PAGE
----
17. 17. Remote Sensing Platform Tradeoff; Spatial Resolution vs Footprint/Synoptic Coverage page 14
  18. 18. Electromagnetic Spectrum  Classified by wavelength and frequency  Inverse relationship - wavelength and frequency  Wavelengths in micrometers (one one-millionth meter)  Reflected or emitted energy .04 .4 .5 .6 .7 1.5 4.5 300 1m ultraviolet visible infrared microwave B G R near mid thermal radar 15 page
  19. 19. Electromagnetic Spectrum page 16
  20. 20. Energy Flow Profile  Energy source  Source to surface  Interaction at surface  Surface to sensor  Sensor to user page 17
  21. 21. Various Paths of Satellite Received Radiance Remote sensor detector Total radiance L at the sensor S Solar E irradiance 0 90Þ Lp LT Components T Of EFP; 0 2 T v Wavelength, Diffuse sky irradiance Ed 1 1,3,5 Atmosphere Time and 4 v Location 3 0 LI Dependent 5 Reflectance from Reflectance from neighboring area, study area, r r n page 18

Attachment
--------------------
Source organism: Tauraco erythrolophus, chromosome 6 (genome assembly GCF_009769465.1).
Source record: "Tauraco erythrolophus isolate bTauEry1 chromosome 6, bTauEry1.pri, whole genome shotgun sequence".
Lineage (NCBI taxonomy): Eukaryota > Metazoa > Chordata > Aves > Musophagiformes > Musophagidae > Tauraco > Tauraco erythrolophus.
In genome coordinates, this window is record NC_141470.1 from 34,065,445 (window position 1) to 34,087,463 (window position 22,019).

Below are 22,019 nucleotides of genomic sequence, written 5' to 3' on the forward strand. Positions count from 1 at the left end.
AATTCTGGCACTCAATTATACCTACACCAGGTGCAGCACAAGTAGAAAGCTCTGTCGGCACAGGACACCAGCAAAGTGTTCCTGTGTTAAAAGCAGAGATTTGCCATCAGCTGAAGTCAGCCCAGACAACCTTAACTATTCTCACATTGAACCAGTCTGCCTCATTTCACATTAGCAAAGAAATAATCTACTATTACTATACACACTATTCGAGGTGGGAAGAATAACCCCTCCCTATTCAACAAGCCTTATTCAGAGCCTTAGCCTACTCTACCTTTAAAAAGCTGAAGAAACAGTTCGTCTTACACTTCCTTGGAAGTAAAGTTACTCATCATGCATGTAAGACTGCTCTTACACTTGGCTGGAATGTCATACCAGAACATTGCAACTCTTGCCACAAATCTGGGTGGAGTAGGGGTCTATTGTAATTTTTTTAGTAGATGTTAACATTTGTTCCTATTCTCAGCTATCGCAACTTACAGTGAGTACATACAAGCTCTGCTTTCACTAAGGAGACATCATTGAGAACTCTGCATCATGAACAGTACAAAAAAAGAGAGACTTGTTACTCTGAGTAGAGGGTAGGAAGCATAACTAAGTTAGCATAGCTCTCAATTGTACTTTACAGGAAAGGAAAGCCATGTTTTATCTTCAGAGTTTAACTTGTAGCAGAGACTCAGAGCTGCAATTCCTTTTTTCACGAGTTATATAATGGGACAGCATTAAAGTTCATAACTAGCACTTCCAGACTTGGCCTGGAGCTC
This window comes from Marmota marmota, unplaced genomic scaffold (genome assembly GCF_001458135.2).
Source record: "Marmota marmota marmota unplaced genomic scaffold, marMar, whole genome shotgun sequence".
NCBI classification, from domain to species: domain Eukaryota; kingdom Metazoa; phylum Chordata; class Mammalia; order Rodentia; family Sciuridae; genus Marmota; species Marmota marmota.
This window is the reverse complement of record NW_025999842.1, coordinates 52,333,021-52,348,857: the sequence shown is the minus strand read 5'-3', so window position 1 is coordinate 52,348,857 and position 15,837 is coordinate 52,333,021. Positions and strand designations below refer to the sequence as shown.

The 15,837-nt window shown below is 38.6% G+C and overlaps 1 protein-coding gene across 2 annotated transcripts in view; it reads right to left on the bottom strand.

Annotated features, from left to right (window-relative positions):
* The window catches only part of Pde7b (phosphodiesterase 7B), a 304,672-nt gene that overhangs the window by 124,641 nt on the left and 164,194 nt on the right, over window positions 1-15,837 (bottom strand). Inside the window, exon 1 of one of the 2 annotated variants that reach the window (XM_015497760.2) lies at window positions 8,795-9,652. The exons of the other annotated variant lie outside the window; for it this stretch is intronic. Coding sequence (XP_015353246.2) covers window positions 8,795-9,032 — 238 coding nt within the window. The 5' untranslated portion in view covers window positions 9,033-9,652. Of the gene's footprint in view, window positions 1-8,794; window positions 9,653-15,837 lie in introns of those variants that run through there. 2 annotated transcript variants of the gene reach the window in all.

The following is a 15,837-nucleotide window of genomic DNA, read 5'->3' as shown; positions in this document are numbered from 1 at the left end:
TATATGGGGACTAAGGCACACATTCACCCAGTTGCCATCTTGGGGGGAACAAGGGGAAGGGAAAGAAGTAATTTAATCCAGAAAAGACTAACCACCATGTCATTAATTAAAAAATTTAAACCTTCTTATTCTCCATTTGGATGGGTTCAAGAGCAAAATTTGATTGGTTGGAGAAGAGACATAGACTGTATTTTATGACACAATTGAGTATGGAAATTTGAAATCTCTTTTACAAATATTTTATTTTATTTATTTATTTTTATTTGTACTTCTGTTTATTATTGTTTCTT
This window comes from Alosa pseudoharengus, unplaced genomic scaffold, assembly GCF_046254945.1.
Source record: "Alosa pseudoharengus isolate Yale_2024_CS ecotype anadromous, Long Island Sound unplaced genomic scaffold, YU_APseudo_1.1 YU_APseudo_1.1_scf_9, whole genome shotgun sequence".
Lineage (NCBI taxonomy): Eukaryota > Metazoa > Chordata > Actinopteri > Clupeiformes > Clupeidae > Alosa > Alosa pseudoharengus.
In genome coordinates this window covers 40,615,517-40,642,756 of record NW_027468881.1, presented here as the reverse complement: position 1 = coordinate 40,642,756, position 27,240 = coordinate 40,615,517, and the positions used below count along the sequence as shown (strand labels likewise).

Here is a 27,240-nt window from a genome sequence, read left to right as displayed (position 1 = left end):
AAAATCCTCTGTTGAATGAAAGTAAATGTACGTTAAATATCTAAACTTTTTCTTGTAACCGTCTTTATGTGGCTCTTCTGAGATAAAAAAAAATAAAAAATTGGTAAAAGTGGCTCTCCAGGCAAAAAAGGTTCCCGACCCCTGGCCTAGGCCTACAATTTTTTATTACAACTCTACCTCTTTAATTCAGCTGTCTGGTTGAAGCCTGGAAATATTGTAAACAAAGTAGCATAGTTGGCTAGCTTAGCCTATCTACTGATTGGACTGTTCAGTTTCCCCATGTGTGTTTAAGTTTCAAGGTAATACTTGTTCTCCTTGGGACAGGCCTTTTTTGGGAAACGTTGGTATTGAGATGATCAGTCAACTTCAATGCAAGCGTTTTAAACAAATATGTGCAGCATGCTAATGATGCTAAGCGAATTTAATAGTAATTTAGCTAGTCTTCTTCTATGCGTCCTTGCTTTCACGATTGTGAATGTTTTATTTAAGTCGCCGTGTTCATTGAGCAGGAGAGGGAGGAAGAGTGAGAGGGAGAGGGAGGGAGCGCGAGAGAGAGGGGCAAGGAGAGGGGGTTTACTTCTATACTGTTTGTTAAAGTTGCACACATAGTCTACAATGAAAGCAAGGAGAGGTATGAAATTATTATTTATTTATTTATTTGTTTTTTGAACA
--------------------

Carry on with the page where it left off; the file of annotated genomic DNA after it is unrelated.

22. 22. Selected Spectral Signatures- Reflectance Curves page 19
  23. 23. Signature Extension Problem  Signatures are highly variable  Signatures may not be unique  Signatures may be too unique  Mixed pixel problem (mixel)  Signatures can not be extended over time or space page 20
  24. 24. Operational Spaceborne Remote Sensing - Classes  Medium spatial resolution multispectral (10 to 100m)  Radar  High spatial resolution (<10 m)  Low spatial resolution multispectral (>100 m) includes meteorological  Hyperspectral page 21
  25. 25. Landsat Orbit Parameters  570 mile or 920 km height  16 to 18 day repeat coverage  Near polar NE to SW orbit  81 north to 81 south  Sun synchronous 9:30 am  Archived by global path/row location  All data free from USGS – EROS since January 2009 (~1,000,000 frames distributed) page 22
  26. 26. Landsat Thematic Mapper TM  Since 1982, Landsats 4 and 5  Seven spectral bands, VB,VG,VR,NIR, MIR, TIR,MIR  30 meter pixel, 120 m TIR  256, 8 bit radiometric resolution Enhanced Thematic Mapper ETM+ Landsat 7 1999 Seven bands Panchromatic band at 15m System difficulties, May 2003, Landsat Data Continuity Mission LDCM (2011)/Data Gap? page 23
  27. 27. Landsat TM Subset 154 BGR Cairo page 24
  28. 28. SPOT  French, Five since 1986, Linear array or push broom  SPOTs 1 to 3  10 m panchromatic, 20 m three band multispectral  60 by 60 km format  Pointable sensor, stereo - greater temporal resolution  SPOT 4 1998 Added fourth MSS band (Mid IR 1.5 to 1.75)  SPOT 5, 2002 2.5 and 5 m panchromatic at 60 km swath Vegetation mapper on 4 and 5 at 1km. Daily page 25